The Blueway Plan for the French Broad River
You may have heard of greenways before, but have you heard of a blueway?
Similar to a greenway, a blueway focuses on protecting a natural resource all while making it more accessible for the community to enjoy. But instead of protecting forests and creating paths, as a greenway does, it concentrates on waterways. This blueway plan, in particular, is focused on an undeniable natural asset in our region: The French Broad River.
The plan involves many calls to action, including new and improved mapping and online resources, wayfinding signs along the river, and design recommendations for improving water quality, such as riverbank stabilization and restoration.
This plan was brought into fruition by Conserving Carolina in collaboration with Jennings Environmental, and was funded by the Transylvania County Tourism Development Authority (TDA).
At the Blueway Celebration held out at Headwaters Outfitters on April 28th, all of the partners involved in the culmination of this plan came together with the community to celebrate it’s completion and talk about the future execution of the plan.
Torry Nergart, Conserving Carolina’s conservation easement manager, describes the plan as, “a menu… there’s short, medium, and long-term goals to help improve the river as funding, energy, and opportunities become available.”
Greg Jennings of Jennings Environmental spoke about their process behind making the plan. Jennings cited that, “What we realized in talking to the local community, as well as with people who have done blueways in other parts of the country, is that protecting the resource is job one… taking care of it, keeping it available, accessible, and safe. The plan focuses on these aspects.”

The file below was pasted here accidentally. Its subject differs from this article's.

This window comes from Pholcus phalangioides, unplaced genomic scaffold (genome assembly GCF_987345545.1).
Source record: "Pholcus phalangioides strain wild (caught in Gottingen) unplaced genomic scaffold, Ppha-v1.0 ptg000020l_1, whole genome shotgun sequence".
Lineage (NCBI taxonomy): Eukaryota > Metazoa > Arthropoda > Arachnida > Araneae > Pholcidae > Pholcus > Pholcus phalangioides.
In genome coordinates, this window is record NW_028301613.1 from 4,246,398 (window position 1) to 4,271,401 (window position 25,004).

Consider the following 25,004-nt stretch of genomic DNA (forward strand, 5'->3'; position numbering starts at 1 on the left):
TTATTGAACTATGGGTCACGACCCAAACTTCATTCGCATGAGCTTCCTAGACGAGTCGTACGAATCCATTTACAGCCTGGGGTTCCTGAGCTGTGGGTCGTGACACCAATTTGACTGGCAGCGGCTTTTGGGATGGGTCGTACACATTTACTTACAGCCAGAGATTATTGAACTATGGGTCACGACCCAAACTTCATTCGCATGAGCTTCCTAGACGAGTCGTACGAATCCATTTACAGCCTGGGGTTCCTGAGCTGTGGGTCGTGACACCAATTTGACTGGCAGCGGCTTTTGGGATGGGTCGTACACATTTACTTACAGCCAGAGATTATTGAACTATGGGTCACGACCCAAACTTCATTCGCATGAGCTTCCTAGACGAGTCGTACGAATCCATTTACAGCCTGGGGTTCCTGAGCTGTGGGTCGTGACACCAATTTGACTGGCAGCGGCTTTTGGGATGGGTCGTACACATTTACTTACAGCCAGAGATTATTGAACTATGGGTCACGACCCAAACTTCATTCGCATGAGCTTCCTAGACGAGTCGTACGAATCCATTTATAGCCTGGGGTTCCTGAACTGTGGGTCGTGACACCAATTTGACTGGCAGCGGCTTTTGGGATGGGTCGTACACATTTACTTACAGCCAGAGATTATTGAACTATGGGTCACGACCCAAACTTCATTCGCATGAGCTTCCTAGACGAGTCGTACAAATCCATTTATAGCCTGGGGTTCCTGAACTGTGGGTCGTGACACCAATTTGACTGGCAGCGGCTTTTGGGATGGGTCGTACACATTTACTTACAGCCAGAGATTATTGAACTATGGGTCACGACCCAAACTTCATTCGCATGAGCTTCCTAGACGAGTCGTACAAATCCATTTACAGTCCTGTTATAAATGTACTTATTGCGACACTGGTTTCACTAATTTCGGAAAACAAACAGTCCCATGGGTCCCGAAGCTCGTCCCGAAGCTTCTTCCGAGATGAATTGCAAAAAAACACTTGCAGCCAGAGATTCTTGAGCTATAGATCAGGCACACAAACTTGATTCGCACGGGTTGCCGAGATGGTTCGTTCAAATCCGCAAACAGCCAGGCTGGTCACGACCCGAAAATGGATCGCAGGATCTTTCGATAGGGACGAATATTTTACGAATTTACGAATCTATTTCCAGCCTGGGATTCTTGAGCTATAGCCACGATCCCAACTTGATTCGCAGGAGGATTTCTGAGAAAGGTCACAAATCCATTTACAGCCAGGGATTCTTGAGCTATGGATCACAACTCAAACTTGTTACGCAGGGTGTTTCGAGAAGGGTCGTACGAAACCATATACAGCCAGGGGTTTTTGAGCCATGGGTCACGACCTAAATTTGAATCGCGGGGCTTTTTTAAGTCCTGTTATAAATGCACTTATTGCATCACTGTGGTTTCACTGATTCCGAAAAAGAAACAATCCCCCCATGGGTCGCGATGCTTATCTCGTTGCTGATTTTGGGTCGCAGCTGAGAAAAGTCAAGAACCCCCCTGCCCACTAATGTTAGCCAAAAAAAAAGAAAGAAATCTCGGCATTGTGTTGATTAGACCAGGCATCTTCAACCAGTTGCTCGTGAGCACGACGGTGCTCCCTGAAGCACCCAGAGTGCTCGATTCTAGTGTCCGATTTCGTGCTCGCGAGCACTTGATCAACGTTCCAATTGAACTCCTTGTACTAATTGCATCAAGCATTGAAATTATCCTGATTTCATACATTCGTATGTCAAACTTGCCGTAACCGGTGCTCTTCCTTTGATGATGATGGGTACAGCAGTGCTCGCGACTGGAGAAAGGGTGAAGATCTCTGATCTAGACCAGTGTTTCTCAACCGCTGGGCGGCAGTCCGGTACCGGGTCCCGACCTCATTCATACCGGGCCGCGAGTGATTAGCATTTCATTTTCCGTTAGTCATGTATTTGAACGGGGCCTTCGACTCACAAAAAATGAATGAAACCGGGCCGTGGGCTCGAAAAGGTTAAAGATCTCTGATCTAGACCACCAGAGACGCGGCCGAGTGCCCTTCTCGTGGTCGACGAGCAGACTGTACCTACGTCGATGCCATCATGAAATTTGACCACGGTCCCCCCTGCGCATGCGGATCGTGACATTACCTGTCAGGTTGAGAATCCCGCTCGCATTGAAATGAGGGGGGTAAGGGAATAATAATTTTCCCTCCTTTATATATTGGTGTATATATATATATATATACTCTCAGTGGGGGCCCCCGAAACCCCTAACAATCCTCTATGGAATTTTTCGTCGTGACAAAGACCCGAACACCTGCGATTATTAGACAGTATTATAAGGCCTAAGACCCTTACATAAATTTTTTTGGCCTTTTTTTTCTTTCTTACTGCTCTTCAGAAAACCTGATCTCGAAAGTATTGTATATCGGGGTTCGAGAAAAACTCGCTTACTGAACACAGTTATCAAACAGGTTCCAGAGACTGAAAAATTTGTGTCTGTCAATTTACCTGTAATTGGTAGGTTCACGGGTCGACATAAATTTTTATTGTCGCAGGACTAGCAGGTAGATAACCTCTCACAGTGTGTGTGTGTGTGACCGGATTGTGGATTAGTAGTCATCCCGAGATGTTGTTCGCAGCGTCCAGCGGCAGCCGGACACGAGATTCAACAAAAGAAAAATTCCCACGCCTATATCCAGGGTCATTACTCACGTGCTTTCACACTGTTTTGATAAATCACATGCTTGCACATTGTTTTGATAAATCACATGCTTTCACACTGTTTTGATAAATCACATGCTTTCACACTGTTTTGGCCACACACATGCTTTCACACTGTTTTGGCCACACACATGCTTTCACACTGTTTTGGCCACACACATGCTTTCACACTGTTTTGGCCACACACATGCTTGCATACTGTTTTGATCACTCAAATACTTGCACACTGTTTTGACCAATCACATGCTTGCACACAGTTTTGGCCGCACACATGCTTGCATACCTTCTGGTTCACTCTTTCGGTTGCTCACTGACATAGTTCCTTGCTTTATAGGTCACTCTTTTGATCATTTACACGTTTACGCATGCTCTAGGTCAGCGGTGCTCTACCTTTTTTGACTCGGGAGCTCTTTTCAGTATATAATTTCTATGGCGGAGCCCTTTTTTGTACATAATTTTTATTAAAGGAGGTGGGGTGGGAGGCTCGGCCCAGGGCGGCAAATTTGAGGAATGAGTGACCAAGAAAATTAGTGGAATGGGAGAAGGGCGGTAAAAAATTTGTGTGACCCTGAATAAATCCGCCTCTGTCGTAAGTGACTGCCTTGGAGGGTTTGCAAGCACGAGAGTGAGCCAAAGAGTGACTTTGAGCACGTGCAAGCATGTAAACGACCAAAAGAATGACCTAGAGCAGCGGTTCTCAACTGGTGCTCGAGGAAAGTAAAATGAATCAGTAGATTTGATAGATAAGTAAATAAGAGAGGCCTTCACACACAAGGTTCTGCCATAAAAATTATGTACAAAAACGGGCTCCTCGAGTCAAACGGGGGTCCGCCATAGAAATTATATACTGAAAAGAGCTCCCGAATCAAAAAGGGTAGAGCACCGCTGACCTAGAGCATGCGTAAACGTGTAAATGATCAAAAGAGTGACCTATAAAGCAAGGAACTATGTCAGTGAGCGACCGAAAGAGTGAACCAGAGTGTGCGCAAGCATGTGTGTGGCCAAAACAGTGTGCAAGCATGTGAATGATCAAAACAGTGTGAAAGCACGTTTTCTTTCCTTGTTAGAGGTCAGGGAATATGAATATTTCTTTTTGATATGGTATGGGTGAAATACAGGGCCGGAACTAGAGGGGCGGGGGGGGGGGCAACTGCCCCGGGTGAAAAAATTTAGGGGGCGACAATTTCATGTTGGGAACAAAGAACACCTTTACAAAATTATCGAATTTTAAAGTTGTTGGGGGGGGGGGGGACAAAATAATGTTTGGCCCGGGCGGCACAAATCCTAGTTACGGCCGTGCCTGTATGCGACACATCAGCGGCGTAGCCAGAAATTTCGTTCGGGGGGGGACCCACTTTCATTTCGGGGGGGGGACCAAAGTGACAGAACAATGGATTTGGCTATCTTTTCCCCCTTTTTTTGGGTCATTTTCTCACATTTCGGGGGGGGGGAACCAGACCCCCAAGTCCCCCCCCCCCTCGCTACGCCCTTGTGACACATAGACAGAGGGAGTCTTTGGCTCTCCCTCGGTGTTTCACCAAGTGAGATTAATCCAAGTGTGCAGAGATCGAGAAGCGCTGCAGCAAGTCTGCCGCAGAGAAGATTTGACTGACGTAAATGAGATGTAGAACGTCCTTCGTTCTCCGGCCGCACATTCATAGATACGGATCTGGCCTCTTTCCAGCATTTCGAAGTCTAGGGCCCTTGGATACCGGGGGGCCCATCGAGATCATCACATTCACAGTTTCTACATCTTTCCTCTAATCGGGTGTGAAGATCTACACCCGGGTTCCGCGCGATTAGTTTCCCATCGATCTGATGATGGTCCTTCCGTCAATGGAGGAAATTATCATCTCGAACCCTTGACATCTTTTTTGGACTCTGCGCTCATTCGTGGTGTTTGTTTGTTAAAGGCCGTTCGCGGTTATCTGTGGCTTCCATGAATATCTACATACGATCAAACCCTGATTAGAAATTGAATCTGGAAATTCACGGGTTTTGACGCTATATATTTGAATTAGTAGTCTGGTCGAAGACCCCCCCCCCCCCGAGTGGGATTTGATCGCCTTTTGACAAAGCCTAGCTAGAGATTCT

Nergart explained why Conserving Carolina is spearheading this plan, based on the organization’s history with similar projects.
“For our part, Conserving Carolina has demonstrated that we can really take on big projects, like putting a wetland back together on the French Broad River. We can work with multiple funding sources, non-profit partners, engineers, and volunteers to really pull off amazing stuff.”
He cites a specific project that has had exceptional success, which was also part of a collaboration with Jennings Environmental. “At the Mouth of Mud Creek… we put all of those wetlands back together, put a little bit of public access into it, and made it part of the French Broad Paddle Trail.” Nergart also mentioned that there are multiple other restoration projects Conserving Carolina has in the works along the river, making the organization a strong partner in this community undertaking.
Restoration isn’t the only goal, however. Creating accessibility for all to enjoy the river is a priority as well. Aaron Baker of TDA emphasizes that the river is not yet a blueway. To make it a blueway means to create, “…lots of access points, the right amenities at those access points, signage that makes it easier to meander through, and a mapping system.”
Check out our newly launched story-map about all of our restoration projects along the French Broad River!
Looking to join in on this community initiative? Nergart points to volunteering your time as the best way to get involved. And the greatest part is that you can decide how to donate your time, based on your interests. He emphasizes, “We need people to do a lot of different things…you can work in the community, making connections, working with landowners. We need people to advocate for the river. And we need people to be on the river.”
To get involved with the Blueway Plan, check out Conserving Carolina’s calendar to join an upcoming Volunteer Information Session. Be sure to mention that you’re interested in joining the French Broad River Stewards, and feel free to specify what part of the plan you’d like to work on.
See the full Blueway Plan here.
Author Allison Houtz is serving as an AmeriCorps Project Conserve Communications and Education Associate with Conserving Carolina.